After AGALLOCH’s “The Grey” EP in 2004, a lot of people (including myself) were concerned about the direction the band was going to take on its next release. “The Grey” took the Post-Rock elements found in a few tracks on “The Mantle” and extrapolated them in new directions a lot of fans weren’t comfortable with. Well, “Ashes Against The Grain” came and we were happy to see it was indicative of a major direction came.
Well, two more years have come since the release of “Ashes Against The Grain” and we’ve got “The White” EP, which focuses considerably on AGALLOCH’s Folky acoustic elements. I figure in between the next two albums we’ll get “The Black” EP, which will focus on their Black Metal roots. Just a hunch.
“The White” is an album driven primarily by guitar and, on the two tracks where that’s not present, keyboards. Haughm doesn’t lend his vocals until the fourth track (“Pantheist”) and there aren’t even lyrics until “Birch White.” The first two tracks are the strongest on the album, as “The Isle Of Summer” is remarkably catchy and “Birch Black” features some subversively innovative material that sounds like it should be played on a mandolin or Russian domra rather than an electric guitar. And yet it works well, possibly because the electric guitar is a rarity on the album, possibly because it’s a fairly simple riff that sounds more complex than it is. “Pantheist” is the longest track on the album at , and has a fascinating story to tell if I could only figure out who was the protagonist and who the antagonist. “Birch White” sees an accordion in the background and I believe a mandolin hidden within acoustic guitar picking. “Hollow Stone” and “Summerisle Reprise” are both keyboard songs, the first a synthed ambient passage and the latter a piano introspection, while “Sowilo Rune” is the only track where piano and guitar meet.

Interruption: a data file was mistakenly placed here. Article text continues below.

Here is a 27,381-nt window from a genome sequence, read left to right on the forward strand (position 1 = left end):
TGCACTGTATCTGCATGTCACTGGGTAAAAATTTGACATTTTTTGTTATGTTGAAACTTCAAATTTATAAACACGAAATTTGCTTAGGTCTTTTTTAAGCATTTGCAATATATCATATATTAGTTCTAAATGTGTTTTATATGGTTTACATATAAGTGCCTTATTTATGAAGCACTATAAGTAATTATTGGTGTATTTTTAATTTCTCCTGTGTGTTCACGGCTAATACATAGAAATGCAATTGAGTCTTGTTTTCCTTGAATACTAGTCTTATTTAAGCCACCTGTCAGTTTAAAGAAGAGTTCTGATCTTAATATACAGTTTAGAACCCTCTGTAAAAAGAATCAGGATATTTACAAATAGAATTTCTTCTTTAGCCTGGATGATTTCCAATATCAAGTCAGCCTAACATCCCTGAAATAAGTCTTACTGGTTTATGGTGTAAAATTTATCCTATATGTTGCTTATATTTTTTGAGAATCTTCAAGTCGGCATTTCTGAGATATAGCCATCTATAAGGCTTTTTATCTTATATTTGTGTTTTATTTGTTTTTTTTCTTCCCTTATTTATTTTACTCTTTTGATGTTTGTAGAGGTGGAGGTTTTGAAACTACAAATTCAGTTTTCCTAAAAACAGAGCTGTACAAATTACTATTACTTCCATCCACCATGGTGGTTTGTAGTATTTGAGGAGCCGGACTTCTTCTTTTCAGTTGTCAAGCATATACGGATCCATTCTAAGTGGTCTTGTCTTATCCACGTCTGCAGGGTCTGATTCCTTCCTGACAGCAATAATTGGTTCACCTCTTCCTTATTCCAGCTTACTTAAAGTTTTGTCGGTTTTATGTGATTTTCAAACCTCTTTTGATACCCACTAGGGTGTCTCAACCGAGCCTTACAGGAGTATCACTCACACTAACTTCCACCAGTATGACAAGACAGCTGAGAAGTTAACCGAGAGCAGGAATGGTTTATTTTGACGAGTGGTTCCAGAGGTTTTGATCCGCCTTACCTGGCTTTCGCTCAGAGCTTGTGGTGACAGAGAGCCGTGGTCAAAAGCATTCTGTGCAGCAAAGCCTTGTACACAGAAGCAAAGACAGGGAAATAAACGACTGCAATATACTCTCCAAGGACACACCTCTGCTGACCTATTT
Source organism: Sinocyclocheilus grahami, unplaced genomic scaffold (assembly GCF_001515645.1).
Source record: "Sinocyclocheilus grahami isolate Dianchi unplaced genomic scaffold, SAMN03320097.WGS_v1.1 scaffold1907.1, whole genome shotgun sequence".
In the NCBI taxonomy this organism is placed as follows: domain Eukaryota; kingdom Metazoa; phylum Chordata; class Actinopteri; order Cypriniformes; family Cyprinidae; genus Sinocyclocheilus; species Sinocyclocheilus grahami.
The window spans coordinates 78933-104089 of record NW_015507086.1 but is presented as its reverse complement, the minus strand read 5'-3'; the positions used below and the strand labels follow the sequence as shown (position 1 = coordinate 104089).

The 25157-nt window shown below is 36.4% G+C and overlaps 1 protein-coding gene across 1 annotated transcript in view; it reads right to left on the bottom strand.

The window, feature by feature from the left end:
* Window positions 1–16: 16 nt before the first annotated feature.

“The White” is a mandatory purchase for fans of AGALLOCH and probably has a good deal of crossover appeal with the Neo-Folk community. As with all AGALLOCH albums, the music is fascinating and almost a narrative in itself. There’s only one track that’s really worth skipping (“Hollow Stone”) and the rest are promising gateways into a world of natural wonder. This is AGALLOCH’s nature worship done to an extreme, almost shutting out the human emotions that color their other works. This explains why the vocals, the most intimately human aspect, are kept to a minimum even by AGALLOCH’s standards.
Oh yeah, the sound samples from the first and last two tracks are from the original The Wicker Man. Good movie, good choice of samples, even if I do disagree with the portrayal of Lord Summerisle it provides.